E-government system saves Nigeria N126 billion from corruption

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  • GIFMIS has positively impacted economic development in Nigeria, saving the country over  N126 billion
  • The system has been used in budgeting systems, payroll management systems, cash management procedures and regulating expenditure for MDAs.
  • Ethiopia has linked cash registers at retail business with the country’s tax authority, which has seen the country’s VAT collections increase by about 32 per cent.

During this unprecedented time of the Covid -19 pandemic, governments around Africa are looking at the adoption of e-government keenly since it has the capability to reduce corruption.

What is E-government?

E-government is the use of Information and Communication Technology (ICT) to deliver services effectively, transparently and efficiently to local governments, businesses and citizens in a country.

In simple terms, it is making available services offered by the government through the Internet.

Examples: Tax filing and collection, Electronic health record and maintenance, Application of licenses, Registration of businesses, budgeting and budgetary systems, payroll management and very many other possibilities.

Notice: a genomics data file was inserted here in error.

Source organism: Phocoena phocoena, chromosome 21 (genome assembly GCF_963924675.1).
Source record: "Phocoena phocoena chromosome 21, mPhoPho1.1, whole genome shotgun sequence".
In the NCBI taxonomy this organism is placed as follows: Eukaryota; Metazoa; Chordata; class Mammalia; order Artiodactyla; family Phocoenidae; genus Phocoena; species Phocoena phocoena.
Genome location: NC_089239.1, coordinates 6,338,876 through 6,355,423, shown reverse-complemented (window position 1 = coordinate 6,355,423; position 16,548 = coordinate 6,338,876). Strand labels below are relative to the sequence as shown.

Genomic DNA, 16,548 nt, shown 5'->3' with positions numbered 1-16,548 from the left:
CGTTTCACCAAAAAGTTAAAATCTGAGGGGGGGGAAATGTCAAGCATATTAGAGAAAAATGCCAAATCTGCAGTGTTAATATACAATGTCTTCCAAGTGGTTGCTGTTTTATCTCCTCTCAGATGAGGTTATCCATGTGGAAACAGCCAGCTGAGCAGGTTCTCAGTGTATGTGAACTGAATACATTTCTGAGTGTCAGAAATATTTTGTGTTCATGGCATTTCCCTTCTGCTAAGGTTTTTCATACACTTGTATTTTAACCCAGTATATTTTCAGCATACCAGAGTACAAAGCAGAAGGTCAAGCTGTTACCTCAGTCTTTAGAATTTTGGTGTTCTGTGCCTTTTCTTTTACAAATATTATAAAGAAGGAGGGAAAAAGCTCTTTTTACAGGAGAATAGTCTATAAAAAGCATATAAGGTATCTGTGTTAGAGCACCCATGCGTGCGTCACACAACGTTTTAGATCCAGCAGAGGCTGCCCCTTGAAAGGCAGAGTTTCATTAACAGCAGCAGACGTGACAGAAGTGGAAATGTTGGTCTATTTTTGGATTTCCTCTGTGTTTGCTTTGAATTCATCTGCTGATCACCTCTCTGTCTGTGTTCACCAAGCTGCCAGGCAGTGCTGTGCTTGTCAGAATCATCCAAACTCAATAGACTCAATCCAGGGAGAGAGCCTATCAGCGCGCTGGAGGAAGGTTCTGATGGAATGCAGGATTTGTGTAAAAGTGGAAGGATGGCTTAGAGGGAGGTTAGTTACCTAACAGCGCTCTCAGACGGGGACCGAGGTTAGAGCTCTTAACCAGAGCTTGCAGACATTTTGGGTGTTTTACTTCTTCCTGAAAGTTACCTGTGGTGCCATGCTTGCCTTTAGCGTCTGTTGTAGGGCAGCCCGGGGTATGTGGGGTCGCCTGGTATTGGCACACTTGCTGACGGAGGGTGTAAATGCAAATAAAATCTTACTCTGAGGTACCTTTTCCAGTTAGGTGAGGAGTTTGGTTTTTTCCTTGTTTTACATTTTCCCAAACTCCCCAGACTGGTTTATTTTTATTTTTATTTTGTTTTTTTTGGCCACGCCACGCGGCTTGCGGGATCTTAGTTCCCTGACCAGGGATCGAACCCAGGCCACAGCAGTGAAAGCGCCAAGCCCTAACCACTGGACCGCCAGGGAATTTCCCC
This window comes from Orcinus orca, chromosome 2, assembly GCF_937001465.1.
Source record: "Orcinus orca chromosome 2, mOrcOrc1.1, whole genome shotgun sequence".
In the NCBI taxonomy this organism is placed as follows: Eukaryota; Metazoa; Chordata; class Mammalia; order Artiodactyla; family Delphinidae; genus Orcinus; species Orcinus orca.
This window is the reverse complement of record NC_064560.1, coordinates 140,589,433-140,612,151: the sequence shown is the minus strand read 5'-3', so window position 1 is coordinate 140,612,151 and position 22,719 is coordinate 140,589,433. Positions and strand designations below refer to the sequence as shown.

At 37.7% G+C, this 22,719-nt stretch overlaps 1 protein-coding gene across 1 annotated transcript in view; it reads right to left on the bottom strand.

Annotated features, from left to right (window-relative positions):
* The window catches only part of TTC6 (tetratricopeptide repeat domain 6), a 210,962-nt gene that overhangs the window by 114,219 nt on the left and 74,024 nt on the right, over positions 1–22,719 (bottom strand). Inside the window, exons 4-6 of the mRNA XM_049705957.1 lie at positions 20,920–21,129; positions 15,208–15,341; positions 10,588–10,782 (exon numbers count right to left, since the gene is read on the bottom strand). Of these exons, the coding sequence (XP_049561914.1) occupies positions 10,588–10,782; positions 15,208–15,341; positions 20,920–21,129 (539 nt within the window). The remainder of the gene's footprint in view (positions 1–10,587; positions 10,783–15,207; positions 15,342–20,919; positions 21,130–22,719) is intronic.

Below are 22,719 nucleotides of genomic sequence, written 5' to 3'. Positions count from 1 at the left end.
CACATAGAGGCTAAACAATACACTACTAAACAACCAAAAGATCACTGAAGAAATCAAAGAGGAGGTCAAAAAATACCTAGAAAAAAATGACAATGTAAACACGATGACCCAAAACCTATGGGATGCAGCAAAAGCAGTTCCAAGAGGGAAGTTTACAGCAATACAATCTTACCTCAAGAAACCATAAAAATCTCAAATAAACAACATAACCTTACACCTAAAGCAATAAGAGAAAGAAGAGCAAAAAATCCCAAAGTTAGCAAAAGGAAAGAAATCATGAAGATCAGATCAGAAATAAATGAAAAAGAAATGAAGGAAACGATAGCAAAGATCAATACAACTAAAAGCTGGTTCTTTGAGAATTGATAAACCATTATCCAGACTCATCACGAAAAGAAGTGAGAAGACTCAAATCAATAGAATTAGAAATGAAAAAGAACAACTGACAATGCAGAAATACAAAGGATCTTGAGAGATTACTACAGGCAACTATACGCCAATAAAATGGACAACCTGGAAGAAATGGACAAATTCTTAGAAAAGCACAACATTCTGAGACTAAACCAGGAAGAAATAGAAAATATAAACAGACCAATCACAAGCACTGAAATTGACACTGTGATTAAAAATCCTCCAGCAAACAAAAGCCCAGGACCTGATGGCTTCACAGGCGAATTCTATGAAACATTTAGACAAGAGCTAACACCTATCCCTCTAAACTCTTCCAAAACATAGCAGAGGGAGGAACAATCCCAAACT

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E-government targets to improve citizens’ e-participation, creating a delivery platform for e-government and the adoption of data-centred approaches to deliver services and implement the government policy.

The United Nations has noted in their latest E-government survey that governments around the world are embracing technology to keep up with digital governance transformations. The UN says that e-government holds an explosive potential to ensure public institutions deliver public services in an effective, accountable, efficient and transparent manner.

Africa is showing the greatest growth in developing e-government in service delivery. United Nations member states In Africa with a low e-government development index (EGDI) have since reduced from 26 in the year 2016 to seven last year.

However, there is no single country in Africa that has high EGDI values. Seychelles, Mauritius, South Africa and Tunisia are in the top 100 globally for countries with the highest e-government development index values.

E-government in Africa can be witnessed in; bettered online transactions such as tax collection, renewal of licences, registration of businesses and issuance of permits; Digitization of sectors such as health, employment, social protection and budget allocation; increased national portal features

65 per cent of African countries allow for the registration of businesses online.

More than 50 per cent of all African countries allow for the application of government posts online.

Obstacles to E-government Development in Africa

Digital service delivery in Africa faces several constraints. The two main ones are:

  1. Penetration of the Internet in Africa lies at only 36 per cent (473 million people)
  2. Digital literacy levels are relatively low in Africa